I had a full lunch on my bike leg of the Iron Man and felt great afterwards. The only time I’ve ever felt ill during a race was when I eat just gels and powders.

During one race I stopped and had a burger, beer and a desert. It was great!

The race itself was terrible. It was called the Rat Race and it took place in Edinburgh comprised  of bike/run/kayaking sections as well as puzzles.

For example one section was a treasure hunt on Arthur’s Seat. I had to find three flags. If I didn’t find them I’d get a 10 minute penalty per flag. I took one look at the massive area I had to search in and left for the next section. The 30 minute penalty was less than the actual time it would take to complete the task.

I then calculated that if I finished the race without doing any of it the penalties I would still have less than the expected winning time. So, I stopped and had lunch at a pub. Afterwards I went to the finish and took my penalties. I was disqualified as the organiser said it wasn’t in the spirit of the competition! I disagreed. I’d out thought the race and surely that’s worth a win.

I’ve never done an adventure race since but it did leave me with a desire for a proper lunch during long races.

Lost in London (Andrew)

It’s very rare that runners now get lost. We have smart phones and GPS watches. We always know where we are because we need to know where we’ve been to upload to Garmin, Strava and the world at large. It’s easy to forget that only a few years ago going for a run sometimes meant memorizing a map or route before you’d left the house.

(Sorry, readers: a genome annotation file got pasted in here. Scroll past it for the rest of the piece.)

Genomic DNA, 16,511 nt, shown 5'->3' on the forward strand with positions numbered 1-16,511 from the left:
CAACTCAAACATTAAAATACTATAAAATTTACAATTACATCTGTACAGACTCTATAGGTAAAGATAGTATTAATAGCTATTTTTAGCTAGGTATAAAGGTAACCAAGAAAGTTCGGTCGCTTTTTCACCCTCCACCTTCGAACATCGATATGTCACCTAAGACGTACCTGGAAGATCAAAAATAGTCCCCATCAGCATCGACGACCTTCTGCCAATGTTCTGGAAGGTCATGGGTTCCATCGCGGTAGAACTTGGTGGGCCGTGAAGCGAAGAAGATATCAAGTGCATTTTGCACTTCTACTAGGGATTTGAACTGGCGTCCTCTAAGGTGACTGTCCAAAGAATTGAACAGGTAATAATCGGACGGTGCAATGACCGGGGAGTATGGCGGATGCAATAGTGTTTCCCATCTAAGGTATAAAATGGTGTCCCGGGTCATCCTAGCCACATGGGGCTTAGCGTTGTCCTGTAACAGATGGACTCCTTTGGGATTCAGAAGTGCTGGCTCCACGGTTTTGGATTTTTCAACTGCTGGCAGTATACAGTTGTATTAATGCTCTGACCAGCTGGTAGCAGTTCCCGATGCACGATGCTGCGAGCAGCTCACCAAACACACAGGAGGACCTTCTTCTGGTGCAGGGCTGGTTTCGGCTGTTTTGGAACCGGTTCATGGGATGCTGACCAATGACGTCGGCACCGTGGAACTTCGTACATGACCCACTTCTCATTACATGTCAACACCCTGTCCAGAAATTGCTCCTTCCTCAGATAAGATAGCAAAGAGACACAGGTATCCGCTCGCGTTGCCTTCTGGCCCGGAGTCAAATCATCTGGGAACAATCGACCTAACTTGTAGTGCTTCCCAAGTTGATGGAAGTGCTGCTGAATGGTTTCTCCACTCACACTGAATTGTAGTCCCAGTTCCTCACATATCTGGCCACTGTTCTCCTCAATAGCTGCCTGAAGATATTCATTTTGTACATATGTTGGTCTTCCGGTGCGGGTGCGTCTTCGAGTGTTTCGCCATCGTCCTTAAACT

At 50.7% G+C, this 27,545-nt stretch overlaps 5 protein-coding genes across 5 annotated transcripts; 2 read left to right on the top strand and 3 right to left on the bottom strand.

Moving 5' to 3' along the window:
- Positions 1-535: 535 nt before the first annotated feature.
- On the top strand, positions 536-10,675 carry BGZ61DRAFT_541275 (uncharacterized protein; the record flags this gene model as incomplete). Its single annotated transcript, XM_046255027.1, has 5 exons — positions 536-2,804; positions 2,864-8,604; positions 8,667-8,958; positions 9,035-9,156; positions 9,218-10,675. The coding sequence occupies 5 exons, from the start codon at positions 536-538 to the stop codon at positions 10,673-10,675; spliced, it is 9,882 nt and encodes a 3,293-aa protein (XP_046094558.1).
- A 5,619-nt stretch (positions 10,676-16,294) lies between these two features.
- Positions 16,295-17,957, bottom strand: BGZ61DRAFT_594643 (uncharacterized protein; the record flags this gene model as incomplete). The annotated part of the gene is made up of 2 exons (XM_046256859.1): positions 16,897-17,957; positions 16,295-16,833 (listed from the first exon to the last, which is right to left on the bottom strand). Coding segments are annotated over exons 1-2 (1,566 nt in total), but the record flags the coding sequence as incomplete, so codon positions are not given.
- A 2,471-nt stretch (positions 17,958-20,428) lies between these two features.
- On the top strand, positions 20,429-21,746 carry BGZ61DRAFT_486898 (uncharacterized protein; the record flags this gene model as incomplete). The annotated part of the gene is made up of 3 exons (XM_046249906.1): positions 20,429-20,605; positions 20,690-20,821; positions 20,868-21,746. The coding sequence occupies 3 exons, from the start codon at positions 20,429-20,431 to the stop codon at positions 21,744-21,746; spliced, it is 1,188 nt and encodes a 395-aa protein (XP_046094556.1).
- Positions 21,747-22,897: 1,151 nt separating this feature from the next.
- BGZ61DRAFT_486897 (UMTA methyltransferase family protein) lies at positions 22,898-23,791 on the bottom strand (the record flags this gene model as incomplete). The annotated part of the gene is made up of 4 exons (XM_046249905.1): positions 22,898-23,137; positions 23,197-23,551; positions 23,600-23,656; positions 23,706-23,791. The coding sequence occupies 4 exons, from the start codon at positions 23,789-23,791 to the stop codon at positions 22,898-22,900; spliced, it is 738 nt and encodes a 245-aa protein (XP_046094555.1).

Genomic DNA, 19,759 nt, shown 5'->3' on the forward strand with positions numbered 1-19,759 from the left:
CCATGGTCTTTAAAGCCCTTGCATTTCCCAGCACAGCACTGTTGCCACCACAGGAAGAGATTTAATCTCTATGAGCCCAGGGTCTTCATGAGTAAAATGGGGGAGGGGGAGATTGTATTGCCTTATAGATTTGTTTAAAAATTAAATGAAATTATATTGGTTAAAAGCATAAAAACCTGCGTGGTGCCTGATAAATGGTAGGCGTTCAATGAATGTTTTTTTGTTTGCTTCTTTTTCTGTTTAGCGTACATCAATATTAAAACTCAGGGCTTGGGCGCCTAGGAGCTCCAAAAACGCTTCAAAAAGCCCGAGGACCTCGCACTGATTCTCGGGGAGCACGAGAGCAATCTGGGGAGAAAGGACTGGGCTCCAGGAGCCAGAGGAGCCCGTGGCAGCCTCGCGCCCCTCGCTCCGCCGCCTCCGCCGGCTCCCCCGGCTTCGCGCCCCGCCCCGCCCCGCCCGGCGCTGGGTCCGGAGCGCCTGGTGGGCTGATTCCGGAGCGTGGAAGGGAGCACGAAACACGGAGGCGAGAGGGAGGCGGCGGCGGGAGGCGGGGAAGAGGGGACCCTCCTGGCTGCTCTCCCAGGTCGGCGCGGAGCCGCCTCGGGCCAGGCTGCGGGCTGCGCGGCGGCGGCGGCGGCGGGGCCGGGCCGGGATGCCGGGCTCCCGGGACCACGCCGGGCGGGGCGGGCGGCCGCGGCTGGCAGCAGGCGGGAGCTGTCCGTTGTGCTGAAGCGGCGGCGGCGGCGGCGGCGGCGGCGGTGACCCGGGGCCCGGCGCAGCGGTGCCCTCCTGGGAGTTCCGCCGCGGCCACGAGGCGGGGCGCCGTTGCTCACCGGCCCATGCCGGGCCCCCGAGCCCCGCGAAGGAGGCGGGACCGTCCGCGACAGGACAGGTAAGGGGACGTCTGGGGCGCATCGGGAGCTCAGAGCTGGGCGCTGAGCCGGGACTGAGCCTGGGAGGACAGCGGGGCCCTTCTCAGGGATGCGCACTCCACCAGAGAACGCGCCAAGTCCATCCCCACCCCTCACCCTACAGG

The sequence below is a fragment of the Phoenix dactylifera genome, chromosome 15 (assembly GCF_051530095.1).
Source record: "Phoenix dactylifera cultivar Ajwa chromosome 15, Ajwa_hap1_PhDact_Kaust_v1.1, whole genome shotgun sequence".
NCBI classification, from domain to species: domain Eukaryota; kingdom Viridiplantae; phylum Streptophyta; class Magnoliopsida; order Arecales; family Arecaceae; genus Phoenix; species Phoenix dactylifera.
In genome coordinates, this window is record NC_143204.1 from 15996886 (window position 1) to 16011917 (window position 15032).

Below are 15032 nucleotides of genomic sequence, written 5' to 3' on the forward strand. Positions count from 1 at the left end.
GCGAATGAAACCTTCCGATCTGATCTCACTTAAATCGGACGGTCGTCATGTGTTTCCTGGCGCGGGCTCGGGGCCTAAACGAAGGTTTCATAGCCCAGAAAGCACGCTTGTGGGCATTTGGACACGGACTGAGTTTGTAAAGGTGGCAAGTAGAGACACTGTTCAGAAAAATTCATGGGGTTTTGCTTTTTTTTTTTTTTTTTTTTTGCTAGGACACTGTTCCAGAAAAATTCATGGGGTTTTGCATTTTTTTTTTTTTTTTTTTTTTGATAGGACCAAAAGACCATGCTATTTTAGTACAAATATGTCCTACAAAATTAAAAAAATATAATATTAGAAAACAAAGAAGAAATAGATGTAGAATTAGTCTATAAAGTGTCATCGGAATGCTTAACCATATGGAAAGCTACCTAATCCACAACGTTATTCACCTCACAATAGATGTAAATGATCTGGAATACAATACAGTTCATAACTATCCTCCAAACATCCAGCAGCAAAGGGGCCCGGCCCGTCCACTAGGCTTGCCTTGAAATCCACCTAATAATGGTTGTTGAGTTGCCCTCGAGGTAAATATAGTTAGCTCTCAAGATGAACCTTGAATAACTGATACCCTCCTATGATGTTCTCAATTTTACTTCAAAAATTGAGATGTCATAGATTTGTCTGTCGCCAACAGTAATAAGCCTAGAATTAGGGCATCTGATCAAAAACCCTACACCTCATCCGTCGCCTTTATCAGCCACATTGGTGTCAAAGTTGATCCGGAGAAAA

Want to go on a five mile run somewhere new? Then stare intently at this map until you are absolutely sure how many left and right turns you need to take to end up back at the house and not in the middle of nowhere.

Last week, I went for a run round London. I thought I knew where I was going. I wanted to run to the Thames from Shoreditch then along to Westminster and back. In my head it would be around four miles. A nice 30 -35 minute run in warm sunshine and a cool breeze.

One hour and 10 minutes later I eventually got back to my hotel. I’d run nearly eight miles. What had gone wrong?

First, London streets are not in straight lines. That might seem an obvious statement but, when running round the City, it’s easy to turn left to look at a big tower like the Gherkin or the Walkie Talkie, only to turn left again and find out you’re actually running away from where you think you’re going. Roads double back. Buildings are deceptive. It’s like The Maze Runner but without the rubbish CGI spider monsters chasing you with a pneumatic saw/arm.

Secondly, London is much further apart than I’d remembered. This should also not have come as a shock. London is big. I forgot that. I used to live there. I should have known better…

Thirdly, and this was the main problem, I wasn’t carrying a map. I’d forgotten to bring my headphones with me so I didn’t bother taking my phone as I wasn’t going to be listening to anything. Instead, I had to navigate by bus signs. Every bus stop in London has a small map of the surround area, so, every five minutes, I’d stop check the map, work out if I knew the rough direction that would take me closer to Shoreditch then ran in that direction until I found another bus stop. Repeat until I finally found a street I recognised.

That’s why a four mile run became an eight mile exercise in urban orienteering. D’oh!